At the pivotal moment in the history of the United States of America, ratification of the Constitution was championed by James Madison, John Jay and Alexander Hamilton in a series of newspaper articles known as the Federalist Papers. In answer to these arguments and as a way of pointing up flaws and weaknesses in the Constitution itself, a number of political thinkers (who mostly used pseudonyms) argued against ratification through articles and speeches which have collectively come to be known as the 'Antifederalist Papers.' This edited collection of readings from Antifederalist thought was first published in 1985. Here presented with a completely revised and updated interpretive essay from the editors and expanded to cover the period of the founding from 1776-91, this book is the most complete one-volume collection of its kind.
A review of the original Constitutional debate and especially Antifederalist criticisms help bring focus to other, less-often discussed issues that may have some bearing on the study of the contemporary presidency.
The most comprehensive one-volume access to Antifederalist thought, this volume offers a selected anthology of readings excerpted from the body of Antifederalist writing.
Independence National Historical Park
This work is solid with all of the major essays by Antifederalist . . . an excellent selection because it can be readily digested by the general public. They will understand who the antifeds were and what they wrote.
The Revised Edition of The Essential Antifederalist continues the original, important contribution to the history and thought of the founding, now with an importantly expanded interpretive essay comprehensively reviewing recent scholarship, very helpful apparatus, such as an index, and readier identification of individual entries. This is a MUST for teaching the founding.
[This] book is a real service to our profession. The readings [the editors] have selected are very useful ones.
Eugene W. Hickok
[This book] has been designed specifically for classroom use and provides a coherent expression of some of the principle themes of Antifederalists.
Leonard W. Levy
A compact yet comprehensive and judiciously balanced introduction to Antifederalist thought, perfect for teaching purposes and essential for adoption.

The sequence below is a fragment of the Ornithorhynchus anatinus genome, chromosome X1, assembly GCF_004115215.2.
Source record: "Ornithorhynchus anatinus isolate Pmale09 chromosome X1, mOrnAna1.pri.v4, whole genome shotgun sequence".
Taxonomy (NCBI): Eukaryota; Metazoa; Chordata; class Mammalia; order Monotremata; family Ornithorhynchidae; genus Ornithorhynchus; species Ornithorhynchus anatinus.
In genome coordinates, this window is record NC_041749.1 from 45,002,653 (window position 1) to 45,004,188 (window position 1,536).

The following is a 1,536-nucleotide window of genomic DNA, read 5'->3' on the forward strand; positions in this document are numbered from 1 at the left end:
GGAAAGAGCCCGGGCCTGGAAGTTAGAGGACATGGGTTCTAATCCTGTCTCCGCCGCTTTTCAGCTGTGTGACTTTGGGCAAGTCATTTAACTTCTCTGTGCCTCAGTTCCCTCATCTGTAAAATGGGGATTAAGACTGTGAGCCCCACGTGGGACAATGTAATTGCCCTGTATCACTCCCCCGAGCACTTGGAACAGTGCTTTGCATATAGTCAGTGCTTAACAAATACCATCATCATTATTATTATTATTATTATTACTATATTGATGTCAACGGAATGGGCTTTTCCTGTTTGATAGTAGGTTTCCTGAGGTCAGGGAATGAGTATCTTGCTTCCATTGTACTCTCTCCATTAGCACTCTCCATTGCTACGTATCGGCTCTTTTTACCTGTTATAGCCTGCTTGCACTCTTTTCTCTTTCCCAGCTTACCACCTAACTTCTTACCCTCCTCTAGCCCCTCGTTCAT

A splendid collection of documents, in highly useable form. An excellent and convenient tool for teaching.
William B. Allen is professor of political science at Michigan State University. A Ph. D. from Claremont Graduate School, Allen is author of The Federalist Papers: A Commentary, Let the Advice Be Good: A defense of Madison's Democratic Nationalism, and editor of All Cloudless Glory: A Biography of George Washington by Harrison Clark. Gordon Lloyd is the John M. Olin Professor of Public Policy at Pepperdine University. A Ph.D. from Claremont Graduate School, Lloyd is the co-editor ofThe Essential Bill of Rights: Original Arguments and Fundamental Documents, as well as the author of numerous articles on federalism and the founding.
Part 1 Chapter One: Origin of Antifederalist Thought Chapter 3 John Lansing, George Mason, and Luther Martin, 20 June 1787 Chapter 4 Luther Martin, 27-28 June 1787 Chapter 5 George Mason, Objections Chapter 6 Richard Henry Lee, Letter to Edmund Randolph, 16 October 1787 Chapter 7 Elbridge Gerry, Objections Chapter 8 Cato, Letter III Chapter 9 An Old Whig, Essay VII Chapter 10 Pennsylvania Minority Report Chapter 11 Robert Yates and John Lansing, Reasons of Dissent Chapter 12 Thomas Jefferson, Letter to Alexander Donald, 7 February 1788 Chapter 13 Agrippa, Letters XV and XVI Chapter 14 Sidney, Essay II Chapter 15 A Plebian Part 16 Chapter Two: Antifederalist Views of Federalism Chapter 17 Federal Farmer, Letters I and XVII Chapter 18 Centinel, Letter I Chapter 19 Brutus, Essays I and V Chapter 20 Agrippa, Letter IV Chapter 21 Maryland Farmer Essay III, Part One Chapter 22 Patrick Henry, Virginia Ratifying Convention, 4-5 June 1788 Chapter 23 Virginia Ratifying Convention Amendment Proposals Part 24 Chapter Three: Antifederalist Views of Republicanism Chapter 25 Richard Henry Lee, Letter to George Mason, 1 October 1787 Chapter 26 Federal Farmer, Letters II, III, IV and XII Chapter 27 Old Whig, Essay IV Chapter 28 Brutus, Essays II, IV, XI, XII, XV Chapter 29 Cato, Letters V and VII Chapter 30 John DeWitt, Essay V Chapter 31 James Monroe, Observations on the Constitution Chapter 32 Virginia Ratifying Convention, 18 June 1788 Chapter 33 Melancton Smith, New York Ratifying Convention, 20 June 1788 Chapter 34 John Lansing, New York Ratifying Convention, 24 June 1788 Part 35 Chapter Four: Antifederalist Views of Capitalism and Democracy Chapter 36 Centinel, Letters III, IV, VII, VIII Chapter 37 A Georgian Chapter 38 Brutus, Essay III Chapter 39 Cato, Letter VI Chapter 40 Agrippa, Letters VII, IX, XII, XIV Chapter 41 Federal Farmer, Letters VII, VIII, IX Chapter 42 Maryland Farmer, Essay III, Part II; and Essay VII, Part I Chapter 43 Mercy Otis Warren, The American Revolution